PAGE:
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Brady Disclosures and Florida Criminal Cases


The rights of defendants in criminal cases have been part of United States law since the Bill of Rights was codified, but several Supreme Court decisions in the 1960s made the rules clearer about what constitutes a violation of a defendant’s rights.  In a Dick Tracy comic strip from the 1960s, the cartoon detective grumbled that now it is the police that are on trial, as if this were something bad, but in the real world, it is in the interest of justice that the burden of proof is on the state to show that it acted legally while the defendant acted illegally.  A famous Supreme Court decision from this era is Miranda v. Arizona, which gives its name to the Miranda warnings.  Pursuant to Miranda, police must notify defendants during an arrest that they have the right to avoid self-incrimination starting at the time of their arrest and that they have the right to representation by an attorney.  Thanks to the Miranda warnings, everyone who has ever watched a movie or drama series has heard the words, “You have the right to remain silent.”  The Brady disclosures, named after the 1963 Supreme Court decision Brady v. Maryland, are just as important.  Pursuant to Brady, prosecutors must reveal any evidence and information to the defendant, during the pre-trial discovery phase, that might help the defendant build defenses.  Here, our Miami criminal defense lawyer explains how Brady disclosures can help you fight your charges.

You Have the Right to Call a Snitch a Snitch

Defendants have always had the right to cross-examine witnesses summoned by the prosecution.  Brady also gives them the right to know if the prosecution witness has ulterior motives and, if so, to mention this fact in front of the jury.  For example, the prosecution must notify you if the witness received immunity from prosecution in exchange for testifying against you, or if the requirement to testify at your trial or grand jury indictment was part of a plea deal that the witness received.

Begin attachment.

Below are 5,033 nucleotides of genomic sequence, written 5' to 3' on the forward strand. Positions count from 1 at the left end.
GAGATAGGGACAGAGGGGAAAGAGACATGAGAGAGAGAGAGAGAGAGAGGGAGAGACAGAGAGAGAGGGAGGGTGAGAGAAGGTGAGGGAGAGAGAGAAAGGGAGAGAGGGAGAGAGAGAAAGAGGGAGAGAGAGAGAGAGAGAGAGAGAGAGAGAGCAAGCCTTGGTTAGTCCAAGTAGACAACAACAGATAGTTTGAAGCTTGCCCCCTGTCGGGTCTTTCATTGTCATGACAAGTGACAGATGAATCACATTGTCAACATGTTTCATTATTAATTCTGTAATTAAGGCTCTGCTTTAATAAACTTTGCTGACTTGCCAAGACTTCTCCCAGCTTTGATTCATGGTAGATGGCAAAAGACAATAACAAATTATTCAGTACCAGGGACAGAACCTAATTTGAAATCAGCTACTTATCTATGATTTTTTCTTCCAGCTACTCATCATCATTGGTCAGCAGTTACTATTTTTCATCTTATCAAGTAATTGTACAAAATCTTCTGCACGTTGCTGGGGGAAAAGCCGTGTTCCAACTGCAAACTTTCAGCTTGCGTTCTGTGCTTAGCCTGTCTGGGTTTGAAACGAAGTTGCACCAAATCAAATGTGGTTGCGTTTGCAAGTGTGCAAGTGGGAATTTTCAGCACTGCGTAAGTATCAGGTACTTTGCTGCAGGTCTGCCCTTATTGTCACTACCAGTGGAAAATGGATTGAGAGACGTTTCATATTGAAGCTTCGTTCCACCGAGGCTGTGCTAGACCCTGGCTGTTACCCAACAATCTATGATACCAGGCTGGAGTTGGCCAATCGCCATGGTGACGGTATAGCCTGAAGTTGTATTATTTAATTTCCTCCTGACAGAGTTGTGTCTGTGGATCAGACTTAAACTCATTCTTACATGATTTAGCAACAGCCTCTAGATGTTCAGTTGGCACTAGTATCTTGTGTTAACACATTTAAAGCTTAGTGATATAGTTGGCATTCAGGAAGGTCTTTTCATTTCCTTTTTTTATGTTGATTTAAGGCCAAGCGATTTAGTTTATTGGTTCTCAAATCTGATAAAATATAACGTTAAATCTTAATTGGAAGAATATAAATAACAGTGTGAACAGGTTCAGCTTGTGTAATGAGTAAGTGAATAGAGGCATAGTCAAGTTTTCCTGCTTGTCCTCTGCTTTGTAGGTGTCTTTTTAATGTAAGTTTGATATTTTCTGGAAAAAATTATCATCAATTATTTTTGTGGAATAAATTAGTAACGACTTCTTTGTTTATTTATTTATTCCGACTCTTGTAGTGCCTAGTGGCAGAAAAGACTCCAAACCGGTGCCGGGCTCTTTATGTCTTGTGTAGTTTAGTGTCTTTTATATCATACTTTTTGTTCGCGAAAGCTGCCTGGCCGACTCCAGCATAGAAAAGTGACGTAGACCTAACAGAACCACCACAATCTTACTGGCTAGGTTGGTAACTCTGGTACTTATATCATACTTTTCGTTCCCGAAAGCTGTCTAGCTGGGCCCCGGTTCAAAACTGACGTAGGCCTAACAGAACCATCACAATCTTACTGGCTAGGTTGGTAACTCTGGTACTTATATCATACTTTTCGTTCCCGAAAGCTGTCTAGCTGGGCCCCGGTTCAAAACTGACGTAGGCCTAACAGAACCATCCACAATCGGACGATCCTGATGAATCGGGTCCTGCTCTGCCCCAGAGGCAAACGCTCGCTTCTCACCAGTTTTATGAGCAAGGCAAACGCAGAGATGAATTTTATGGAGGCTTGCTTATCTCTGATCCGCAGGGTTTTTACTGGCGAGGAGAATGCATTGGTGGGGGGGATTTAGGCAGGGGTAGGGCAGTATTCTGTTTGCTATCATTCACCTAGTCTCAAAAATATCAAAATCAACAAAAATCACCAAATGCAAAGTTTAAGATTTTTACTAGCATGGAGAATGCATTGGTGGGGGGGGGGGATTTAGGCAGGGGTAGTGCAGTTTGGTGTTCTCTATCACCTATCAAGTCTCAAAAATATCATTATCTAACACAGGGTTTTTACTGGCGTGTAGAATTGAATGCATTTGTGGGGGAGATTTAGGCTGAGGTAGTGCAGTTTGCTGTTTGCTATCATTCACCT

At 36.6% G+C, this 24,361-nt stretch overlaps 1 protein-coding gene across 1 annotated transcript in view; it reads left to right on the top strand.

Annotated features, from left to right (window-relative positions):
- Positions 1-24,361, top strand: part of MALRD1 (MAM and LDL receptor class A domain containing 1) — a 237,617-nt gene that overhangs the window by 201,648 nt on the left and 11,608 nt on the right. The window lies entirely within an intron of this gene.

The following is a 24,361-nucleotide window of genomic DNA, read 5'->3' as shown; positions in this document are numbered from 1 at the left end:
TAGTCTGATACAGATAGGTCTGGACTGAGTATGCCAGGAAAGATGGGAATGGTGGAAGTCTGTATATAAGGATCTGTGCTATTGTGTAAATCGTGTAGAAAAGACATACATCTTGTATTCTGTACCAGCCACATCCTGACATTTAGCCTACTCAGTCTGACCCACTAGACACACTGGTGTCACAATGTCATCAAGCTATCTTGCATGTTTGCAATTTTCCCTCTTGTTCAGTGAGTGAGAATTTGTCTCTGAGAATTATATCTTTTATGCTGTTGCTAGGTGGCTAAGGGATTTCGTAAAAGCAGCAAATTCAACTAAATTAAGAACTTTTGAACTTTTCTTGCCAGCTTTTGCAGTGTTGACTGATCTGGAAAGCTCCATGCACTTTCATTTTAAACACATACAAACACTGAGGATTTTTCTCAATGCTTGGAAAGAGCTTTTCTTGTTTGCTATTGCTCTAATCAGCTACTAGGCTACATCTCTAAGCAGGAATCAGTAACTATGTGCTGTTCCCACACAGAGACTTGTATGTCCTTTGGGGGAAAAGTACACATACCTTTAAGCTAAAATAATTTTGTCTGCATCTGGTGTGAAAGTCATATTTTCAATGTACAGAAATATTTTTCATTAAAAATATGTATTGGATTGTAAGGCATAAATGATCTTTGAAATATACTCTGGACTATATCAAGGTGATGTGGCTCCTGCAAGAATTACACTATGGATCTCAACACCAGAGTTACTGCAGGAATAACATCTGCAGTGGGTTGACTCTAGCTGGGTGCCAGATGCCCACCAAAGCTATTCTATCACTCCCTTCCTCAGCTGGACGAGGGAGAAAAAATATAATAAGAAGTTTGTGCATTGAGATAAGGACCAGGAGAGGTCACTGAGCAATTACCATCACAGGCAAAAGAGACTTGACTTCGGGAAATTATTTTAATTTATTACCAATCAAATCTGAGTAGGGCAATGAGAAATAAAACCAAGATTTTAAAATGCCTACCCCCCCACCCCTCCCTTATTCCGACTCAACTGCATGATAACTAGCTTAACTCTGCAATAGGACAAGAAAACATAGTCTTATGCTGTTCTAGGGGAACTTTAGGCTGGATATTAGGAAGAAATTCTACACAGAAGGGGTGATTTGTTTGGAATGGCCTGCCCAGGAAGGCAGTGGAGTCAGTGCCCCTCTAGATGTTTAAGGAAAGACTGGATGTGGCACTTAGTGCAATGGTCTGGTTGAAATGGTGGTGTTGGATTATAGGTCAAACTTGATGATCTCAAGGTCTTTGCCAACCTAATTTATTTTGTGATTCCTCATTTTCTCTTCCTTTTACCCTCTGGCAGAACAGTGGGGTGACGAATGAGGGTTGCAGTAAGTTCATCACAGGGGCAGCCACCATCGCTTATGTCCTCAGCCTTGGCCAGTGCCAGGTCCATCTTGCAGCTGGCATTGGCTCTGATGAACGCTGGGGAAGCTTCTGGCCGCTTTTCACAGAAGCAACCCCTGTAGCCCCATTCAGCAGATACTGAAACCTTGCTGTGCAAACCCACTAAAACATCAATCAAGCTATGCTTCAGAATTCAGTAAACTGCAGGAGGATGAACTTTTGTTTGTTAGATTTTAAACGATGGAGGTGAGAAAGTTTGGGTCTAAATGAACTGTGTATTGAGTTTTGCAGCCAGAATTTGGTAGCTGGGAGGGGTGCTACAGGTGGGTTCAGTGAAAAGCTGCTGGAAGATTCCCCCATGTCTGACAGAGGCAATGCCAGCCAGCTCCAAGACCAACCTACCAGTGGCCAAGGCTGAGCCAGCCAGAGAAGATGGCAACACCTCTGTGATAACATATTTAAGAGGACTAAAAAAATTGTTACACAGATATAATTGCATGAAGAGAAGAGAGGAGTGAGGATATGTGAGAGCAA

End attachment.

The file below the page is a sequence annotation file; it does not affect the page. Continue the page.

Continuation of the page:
You Have the Right to Compare Your Arrest Photo to the Description Given by the Witness

Arrest photos can also be a Brady disclosure.  You can request your arrest photo if a witness provided a description of you at your grand jury indictment or if the witness intends to provide a description of you at your trial.  Sometimes a discrepancy between what the witness saw and what the photo shows is enough to establish reasonable doubt about your guilt, especially if there are other inconsistencies in the prosecution’s case against you.

You Have the Right to Know the Whole Truth About What the Police Saw

During the pretrial discovery phrase of your case, you can and should request the full records the police have kept about your case.  They might not have told the whole story to prosecutors, and they might not be telling the whole story to you.  When you review the arrest report in detail or, if applicable, watch the bodycam footage, you might see details that the police have not mentioned to anyone, and these details might contradict what the prosecution is saying to the jury, thereby establishing doubt about your guilt.

You Have the Right to Know If the Officers Accusing You of a Crime Are Corrupt

One of the most highly publicized manifestations of Brady disclosures is the right of defendants to know about prior misconduct by police officers who worked on their case.  If the officer who arrested you has previously lied on the witness stand in order to convict other defendants, the police department knows this, even though they will not tell you unless you ask, and even then, they probably only tell you because Brady requires it.  If an officer gave false testimony about another defendant, it does not always mean that the officer is not telling the truth about you, but it can undermine the officer’s credibility in the eyes of the jury.

Remember that, in order to be acquitted at a criminal trial, you do not have to prove that you didn’t do it.  You must only persuade the jury that they cannot be sure that the prosecution’s story is completely true.  Plenty of cases have ended in acquittal because the jury thought that the defendant was no angel, but the police involved in the defendant’s case were even worse.

Contact Our Criminal Defense Attorneys

A South Florida criminal defense lawyer can help you exercise your rights during pretrial discovery so that you can have a fair trial.  Contact Ratzan & Faccidomo in Miami, Florida for a free, confidential consultation about your case.



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